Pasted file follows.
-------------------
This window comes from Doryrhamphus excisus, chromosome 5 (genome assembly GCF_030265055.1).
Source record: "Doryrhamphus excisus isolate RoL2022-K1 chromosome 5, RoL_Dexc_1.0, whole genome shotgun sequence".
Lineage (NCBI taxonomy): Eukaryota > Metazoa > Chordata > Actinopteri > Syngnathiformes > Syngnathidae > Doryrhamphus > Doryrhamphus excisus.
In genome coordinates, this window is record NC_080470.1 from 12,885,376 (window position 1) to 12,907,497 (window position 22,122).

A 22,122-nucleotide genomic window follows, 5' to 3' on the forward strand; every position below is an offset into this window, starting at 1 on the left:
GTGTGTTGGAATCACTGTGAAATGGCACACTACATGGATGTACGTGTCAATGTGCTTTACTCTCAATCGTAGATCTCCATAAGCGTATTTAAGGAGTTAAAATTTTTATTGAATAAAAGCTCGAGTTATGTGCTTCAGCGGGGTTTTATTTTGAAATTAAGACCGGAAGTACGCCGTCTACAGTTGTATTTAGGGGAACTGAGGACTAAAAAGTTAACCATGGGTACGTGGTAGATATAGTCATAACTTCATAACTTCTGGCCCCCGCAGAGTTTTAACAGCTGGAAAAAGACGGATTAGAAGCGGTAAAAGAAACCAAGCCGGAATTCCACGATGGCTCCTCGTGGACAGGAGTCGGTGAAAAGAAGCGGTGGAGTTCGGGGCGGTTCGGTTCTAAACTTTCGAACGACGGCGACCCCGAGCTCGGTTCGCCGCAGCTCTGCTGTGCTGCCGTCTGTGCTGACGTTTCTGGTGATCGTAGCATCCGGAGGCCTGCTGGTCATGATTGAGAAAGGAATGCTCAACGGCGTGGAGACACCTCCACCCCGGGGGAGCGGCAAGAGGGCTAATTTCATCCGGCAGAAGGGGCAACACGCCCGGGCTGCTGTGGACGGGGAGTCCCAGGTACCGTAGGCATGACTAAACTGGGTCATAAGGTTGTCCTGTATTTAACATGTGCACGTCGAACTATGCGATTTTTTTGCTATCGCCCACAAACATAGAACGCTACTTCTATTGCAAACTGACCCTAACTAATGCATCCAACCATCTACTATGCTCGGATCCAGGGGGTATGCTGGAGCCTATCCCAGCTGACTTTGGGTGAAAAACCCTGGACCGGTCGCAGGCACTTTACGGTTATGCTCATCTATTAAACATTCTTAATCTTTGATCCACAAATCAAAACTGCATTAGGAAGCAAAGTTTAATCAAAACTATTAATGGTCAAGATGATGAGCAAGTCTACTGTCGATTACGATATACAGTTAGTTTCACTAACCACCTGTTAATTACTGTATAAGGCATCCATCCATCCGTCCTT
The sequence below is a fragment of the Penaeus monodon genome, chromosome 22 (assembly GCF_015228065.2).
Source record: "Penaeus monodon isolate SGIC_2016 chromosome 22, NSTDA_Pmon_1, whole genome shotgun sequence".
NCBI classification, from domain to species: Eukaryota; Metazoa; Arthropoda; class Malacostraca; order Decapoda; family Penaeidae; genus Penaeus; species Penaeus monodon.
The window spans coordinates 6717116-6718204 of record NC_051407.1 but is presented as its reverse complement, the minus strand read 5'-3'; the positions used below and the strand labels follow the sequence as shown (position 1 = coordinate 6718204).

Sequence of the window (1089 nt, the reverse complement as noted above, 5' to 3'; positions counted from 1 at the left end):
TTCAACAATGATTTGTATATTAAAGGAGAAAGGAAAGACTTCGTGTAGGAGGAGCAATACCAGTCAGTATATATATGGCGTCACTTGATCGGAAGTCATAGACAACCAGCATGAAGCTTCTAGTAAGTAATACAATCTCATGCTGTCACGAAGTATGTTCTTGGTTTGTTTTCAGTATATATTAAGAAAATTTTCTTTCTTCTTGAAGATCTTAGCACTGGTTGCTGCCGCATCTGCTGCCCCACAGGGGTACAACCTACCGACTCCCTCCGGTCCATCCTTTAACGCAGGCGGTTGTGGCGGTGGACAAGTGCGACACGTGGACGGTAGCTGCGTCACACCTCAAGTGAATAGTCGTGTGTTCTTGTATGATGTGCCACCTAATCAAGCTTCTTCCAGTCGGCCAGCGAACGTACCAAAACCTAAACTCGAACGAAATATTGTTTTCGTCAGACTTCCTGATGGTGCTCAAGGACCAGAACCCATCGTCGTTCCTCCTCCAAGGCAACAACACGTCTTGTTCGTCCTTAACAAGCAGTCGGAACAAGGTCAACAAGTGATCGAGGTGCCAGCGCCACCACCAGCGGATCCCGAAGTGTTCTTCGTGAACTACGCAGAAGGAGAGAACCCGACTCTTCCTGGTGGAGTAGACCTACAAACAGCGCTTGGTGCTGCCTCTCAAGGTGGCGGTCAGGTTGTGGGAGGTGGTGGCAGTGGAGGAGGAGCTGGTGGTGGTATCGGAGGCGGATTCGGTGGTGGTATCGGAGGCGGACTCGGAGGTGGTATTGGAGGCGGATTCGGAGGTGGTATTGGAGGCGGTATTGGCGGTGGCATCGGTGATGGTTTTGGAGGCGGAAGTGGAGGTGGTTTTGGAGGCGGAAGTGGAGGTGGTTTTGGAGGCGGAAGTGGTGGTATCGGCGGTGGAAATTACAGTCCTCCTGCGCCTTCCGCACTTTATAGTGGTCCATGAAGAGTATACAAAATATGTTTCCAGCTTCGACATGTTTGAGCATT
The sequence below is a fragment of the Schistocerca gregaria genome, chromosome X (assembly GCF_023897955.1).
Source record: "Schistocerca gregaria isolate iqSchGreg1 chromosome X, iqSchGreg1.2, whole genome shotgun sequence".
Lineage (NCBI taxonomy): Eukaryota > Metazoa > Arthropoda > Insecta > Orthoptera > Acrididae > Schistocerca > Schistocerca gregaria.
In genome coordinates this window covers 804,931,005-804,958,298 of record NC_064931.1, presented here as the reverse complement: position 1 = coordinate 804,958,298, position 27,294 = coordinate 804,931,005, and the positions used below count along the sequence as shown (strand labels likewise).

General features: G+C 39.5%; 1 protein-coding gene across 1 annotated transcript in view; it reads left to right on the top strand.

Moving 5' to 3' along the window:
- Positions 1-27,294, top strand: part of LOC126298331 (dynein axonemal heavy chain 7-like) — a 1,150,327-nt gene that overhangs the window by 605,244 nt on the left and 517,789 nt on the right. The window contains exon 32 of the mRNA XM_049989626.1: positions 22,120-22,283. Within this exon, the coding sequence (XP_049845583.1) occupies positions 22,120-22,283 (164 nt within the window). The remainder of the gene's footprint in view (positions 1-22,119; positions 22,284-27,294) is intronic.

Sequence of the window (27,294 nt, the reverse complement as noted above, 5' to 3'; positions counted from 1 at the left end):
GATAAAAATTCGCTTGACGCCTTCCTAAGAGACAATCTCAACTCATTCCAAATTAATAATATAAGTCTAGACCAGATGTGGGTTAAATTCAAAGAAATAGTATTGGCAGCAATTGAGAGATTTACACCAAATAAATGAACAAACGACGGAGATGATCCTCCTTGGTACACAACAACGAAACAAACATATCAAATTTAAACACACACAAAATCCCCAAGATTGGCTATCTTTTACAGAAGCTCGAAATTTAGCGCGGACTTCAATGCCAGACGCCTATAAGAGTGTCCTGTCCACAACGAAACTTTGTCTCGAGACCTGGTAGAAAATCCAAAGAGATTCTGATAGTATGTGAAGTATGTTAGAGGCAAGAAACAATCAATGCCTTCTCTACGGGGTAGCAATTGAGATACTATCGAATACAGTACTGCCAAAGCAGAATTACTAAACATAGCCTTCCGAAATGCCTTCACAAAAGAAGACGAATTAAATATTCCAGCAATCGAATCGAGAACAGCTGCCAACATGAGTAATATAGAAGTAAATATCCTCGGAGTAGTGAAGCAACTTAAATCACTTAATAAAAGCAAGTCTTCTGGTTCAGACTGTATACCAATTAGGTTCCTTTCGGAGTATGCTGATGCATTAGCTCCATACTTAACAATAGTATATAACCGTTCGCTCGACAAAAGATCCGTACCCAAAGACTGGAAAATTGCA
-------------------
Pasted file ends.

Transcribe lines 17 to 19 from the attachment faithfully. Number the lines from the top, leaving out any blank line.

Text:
General features: G+C 39.5%; 1 protein-coding gene across 1 annotated transcript in view; it reads left to right on the top strand.

Moving 5' to 3' along the window:
- Positions 1-27,294, top strand: part of LOC126298331 (dynein axonemal heavy chain 7-like) — a 1,150,327-nt gene that overhangs the window by 605,244 nt on the left and 517,789 nt on the right. The window contains exon 32 of the mRNA XM_049989626.1: positions 22,120-22,283. Within this exon, the coding sequence (XP_049845583.1) occupies positions 22,120-22,283 (164 nt within the window). The remainder of the gene's footprint in view (positions 1-22,119; positions 22,284-27,294) is intronic.